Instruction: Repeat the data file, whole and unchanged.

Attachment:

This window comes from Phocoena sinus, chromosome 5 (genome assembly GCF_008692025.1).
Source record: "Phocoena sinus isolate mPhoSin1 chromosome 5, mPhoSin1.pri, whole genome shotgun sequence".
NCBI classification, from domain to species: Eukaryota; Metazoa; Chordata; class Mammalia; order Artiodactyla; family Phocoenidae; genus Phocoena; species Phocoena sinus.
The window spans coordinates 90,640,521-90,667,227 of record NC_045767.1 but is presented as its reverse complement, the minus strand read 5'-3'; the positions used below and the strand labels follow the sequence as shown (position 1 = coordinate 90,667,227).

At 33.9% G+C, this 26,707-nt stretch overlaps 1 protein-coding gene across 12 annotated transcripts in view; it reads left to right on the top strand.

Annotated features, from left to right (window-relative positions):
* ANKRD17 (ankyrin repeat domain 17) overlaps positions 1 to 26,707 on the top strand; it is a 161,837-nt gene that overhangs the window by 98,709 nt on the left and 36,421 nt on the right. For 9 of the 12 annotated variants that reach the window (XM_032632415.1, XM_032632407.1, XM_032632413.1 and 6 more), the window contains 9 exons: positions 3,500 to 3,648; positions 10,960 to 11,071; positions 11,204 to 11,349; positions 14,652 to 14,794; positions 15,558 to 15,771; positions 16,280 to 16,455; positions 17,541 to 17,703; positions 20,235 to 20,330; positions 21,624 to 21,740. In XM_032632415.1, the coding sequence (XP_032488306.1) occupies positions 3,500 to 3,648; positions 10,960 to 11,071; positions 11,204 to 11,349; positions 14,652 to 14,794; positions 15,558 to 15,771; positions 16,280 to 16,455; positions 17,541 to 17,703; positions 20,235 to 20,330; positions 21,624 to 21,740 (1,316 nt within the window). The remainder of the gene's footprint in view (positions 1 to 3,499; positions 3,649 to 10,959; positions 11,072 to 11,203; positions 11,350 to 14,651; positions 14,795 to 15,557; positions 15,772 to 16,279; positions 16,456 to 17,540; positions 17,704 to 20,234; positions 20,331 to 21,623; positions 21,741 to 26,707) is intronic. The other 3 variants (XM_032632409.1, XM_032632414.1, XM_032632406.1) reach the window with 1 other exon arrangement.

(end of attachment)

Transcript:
This window comes from Phocoena sinus, chromosome 5 (genome assembly GCF_008692025.1).
Source record: "Phocoena sinus isolate mPhoSin1 chromosome 5, mPhoSin1.pri, whole genome shotgun sequence".
NCBI classification, from domain to species: Eukaryota; Metazoa; Chordata; class Mammalia; order Artiodactyla; family Phocoenidae; genus Phocoena; species Phocoena sinus.
The window spans coordinates 90,640,521-90,667,227 of record NC_045767.1 but is presented as its reverse complement, the minus strand read 5'-3'; the positions used below and the strand labels follow the sequence as shown (position 1 = coordinate 90,667,227).

At 33.9% G+C, this 26,707-nt stretch overlaps 1 protein-coding gene across 12 annotated transcripts in view; it reads left to right on the top strand.

Annotated features, from left to right (window-relative positions):
* ANKRD17 (ankyrin repeat domain 17) overlaps positions 1 to 26,707 on the top strand; it is a 161,837-nt gene that overhangs the window by 98,709 nt on the left and 36,421 nt on the right. For 9 of the 12 annotated variants that reach the window (XM_032632415.1, XM_032632407.1, XM_032632413.1 and 6 more), the window contains 9 exons: positions 3,500 to 3,648; positions 10,960 to 11,071; positions 11,204 to 11,349; positions 14,652 to 14,794; positions 15,558 to 15,771; positions 16,280 to 16,455; positions 17,541 to 17,703; positions 20,235 to 20,330; positions 21,624 to 21,740. In XM_032632415.1, the coding sequence (XP_032488306.1) occupies positions 3,500 to 3,648; positions 10,960 to 11,071; positions 11,204 to 11,349; positions 14,652 to 14,794; positions 15,558 to 15,771; positions 16,280 to 16,455; positions 17,541 to 17,703; positions 20,235 to 20,330; positions 21,624 to 21,740 (1,316 nt within the window). The remainder of the gene's footprint in view (positions 1 to 3,499; positions 3,649 to 10,959; positions 11,072 to 11,203; positions 11,350 to 14,651; positions 14,795 to 15,557; positions 15,772 to 16,279; positions 16,456 to 17,540; positions 17,704 to 20,234; positions 20,331 to 21,623; positions 21,741 to 26,707) is intronic. The other 3 variants (XM_032632409.1, XM_032632414.1, XM_032632406.1) reach the window with 1 other exon arrangement.